Between Iraq and a Hard Place

REMUS proves its mettle in war and peace


They look like torpedoes--long and sleek and sturdy. But they do not bring harm; in fact, they sometimes help prevent it.

Remote Environmental Monitoring UnitS (REMUS) are low-cost, programmable, autonomous underwater vehicles (AUVs) designed and operated by Chris von Alt, Ben Allen, and colleagues in the WHOI Oceanographic Systems Laboratory. They were conceived for monitoring coastal environments, mapping shallow seafloors, and conducting multiple-vehicle surveys. But in the past year, REMUS vehicles have been adopted for more immediate public service.

In March and April of 2003, the US Navy enlisted several REMUS vehicles to detect mines in the Persian Gulf harbor of Umm Qasr during Operation Iraqi Freedom. While a few Navy-trained dolphins starred in front-page headlines, the REMUS vehicles quietly tracked back and forth through the harbor, making detailed sonar maps of the likely locations of mines. Navy officials told the media that they preferred using the AUVs because each REMUS could do the work of 12 to 16 human divers, and they were "undeterred by cold temperatures, murky water, sharks, or hunger."

In June 2003, a custom-designed REMUS swam several hundred feet below the Catskill Mountains and Hudson River to inspect a 45-mile section of the Delaware Aqueduct. It was the culmination of a three-year journey for the REMUS team. As the largest and most crucial link in New York City’s upstate water transportation system, the Delaware Aqueduct carries as much as 900 million gallons of water daily. For a decade, the NYC Department of Environmental Protection (DEP) has been monitoring leaks in the aqueduct’s Rondout-West Branch Tunnel, which have allowed 10 to 36 million gallons of water to escape each day. Yet inspectors could not simply shut off the water and walk inside for a visual inspection because the water pressure in the tunnel-about 240 pounds per square inch-might be the only thing that keeps the aqueduct from collapsing.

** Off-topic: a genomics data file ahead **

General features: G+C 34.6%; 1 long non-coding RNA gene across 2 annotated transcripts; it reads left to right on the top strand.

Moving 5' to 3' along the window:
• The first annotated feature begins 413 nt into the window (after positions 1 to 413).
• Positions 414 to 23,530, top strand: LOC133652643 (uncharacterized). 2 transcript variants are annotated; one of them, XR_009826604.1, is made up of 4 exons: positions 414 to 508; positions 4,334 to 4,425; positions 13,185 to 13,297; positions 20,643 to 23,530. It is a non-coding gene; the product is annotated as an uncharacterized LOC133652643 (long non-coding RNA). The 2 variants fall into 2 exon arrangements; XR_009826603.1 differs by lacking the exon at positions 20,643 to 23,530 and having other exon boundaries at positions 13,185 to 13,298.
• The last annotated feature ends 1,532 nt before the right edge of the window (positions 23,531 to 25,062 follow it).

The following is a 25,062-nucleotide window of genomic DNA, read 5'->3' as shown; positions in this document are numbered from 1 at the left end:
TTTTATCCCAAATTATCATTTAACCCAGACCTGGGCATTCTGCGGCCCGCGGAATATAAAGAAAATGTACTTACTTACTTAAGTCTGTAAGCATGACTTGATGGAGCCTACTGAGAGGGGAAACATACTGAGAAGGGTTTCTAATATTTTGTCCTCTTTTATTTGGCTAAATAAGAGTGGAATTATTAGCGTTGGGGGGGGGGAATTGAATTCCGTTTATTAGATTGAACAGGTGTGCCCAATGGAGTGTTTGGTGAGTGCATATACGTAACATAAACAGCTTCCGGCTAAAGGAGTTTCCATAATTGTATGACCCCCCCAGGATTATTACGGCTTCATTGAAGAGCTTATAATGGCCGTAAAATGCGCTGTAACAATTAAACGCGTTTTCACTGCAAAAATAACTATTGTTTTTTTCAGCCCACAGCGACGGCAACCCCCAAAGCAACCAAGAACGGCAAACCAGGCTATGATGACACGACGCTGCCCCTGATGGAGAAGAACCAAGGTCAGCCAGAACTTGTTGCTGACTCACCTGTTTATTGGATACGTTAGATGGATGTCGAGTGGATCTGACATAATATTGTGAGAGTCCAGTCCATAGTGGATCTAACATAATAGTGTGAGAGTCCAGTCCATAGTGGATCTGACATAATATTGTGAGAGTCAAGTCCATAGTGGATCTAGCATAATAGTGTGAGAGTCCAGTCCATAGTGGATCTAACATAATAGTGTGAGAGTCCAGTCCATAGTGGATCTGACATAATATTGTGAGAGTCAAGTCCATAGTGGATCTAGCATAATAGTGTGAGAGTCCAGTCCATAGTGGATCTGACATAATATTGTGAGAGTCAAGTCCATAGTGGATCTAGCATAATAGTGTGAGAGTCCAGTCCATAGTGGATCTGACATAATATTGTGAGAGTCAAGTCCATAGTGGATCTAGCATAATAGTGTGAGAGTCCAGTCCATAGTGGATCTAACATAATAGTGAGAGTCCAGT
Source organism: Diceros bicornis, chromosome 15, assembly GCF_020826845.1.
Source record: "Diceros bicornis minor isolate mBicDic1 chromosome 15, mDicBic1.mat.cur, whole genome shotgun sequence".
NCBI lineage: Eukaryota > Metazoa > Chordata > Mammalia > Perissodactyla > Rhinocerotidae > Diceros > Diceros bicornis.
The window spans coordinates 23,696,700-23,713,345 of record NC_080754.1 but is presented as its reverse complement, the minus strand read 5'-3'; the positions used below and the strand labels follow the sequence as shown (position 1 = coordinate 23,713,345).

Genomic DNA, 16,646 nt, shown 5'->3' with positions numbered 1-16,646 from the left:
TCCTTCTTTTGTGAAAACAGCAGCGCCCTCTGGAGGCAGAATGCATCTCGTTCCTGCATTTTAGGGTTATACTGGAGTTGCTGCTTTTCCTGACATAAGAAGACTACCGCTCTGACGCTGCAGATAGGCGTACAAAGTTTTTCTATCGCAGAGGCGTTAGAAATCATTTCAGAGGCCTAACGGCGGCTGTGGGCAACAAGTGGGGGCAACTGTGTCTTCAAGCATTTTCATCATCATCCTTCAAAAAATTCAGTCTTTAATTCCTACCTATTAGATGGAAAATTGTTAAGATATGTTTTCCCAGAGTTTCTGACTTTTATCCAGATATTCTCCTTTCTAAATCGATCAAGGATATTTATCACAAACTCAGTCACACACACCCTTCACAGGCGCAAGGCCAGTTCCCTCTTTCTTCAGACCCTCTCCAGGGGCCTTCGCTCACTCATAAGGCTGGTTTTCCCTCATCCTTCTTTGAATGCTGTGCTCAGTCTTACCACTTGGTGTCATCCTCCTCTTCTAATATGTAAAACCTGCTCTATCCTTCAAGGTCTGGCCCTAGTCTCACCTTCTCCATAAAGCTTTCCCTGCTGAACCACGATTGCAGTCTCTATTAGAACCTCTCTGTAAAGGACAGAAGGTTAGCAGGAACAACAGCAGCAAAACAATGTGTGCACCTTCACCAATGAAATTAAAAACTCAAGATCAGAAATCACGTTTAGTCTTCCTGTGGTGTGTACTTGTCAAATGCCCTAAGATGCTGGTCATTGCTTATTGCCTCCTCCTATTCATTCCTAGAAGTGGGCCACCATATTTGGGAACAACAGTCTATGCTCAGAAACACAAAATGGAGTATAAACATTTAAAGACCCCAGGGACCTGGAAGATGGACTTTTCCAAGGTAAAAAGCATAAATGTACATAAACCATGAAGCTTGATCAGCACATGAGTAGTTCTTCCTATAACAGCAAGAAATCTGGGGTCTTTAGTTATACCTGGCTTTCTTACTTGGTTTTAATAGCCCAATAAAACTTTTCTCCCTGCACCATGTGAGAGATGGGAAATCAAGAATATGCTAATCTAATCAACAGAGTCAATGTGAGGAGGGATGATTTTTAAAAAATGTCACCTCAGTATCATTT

In 2000, the DEP issued a call for proposals to develop an untethered, unmanned vehicle that could inspect and photograph the 13.5-foot wide tunnel while the water kept flowing. The REMUS team saw it as an unprecedented challenge, and bid for the contract. They won.

Over the next three years, the team designed and extensively tested an oversized, customized version of REMUS, known as the Tunnel Inspection Vehicle. The TIV was equipped with five digital cameras angled for 360° imaging, as well as pressure sensors, hydrophones, and navigational gear.

On June 6, 2003, the TIV completed the 15-hour survey, emerging from the aqueduct with 160,000 digital photographs and 600 gigabytes of data that fills 150 DVDs. Engineers will now analyze the TIV data to determine the nature and location of the leaks, said DEP Commissioner Christopher Ward.

REMUS was invented and continues to be developed at WHOI, and is now manufactured by Hydroid Inc. of East Falmouth, MA. The Naval Sea Systems Command recently contracted with Hydroid for $30 million of REMUS technology. Several other municipalities with water issues are closely watching the results of the NY survey, with an eye toward perhaps acquiring a TIV of their own.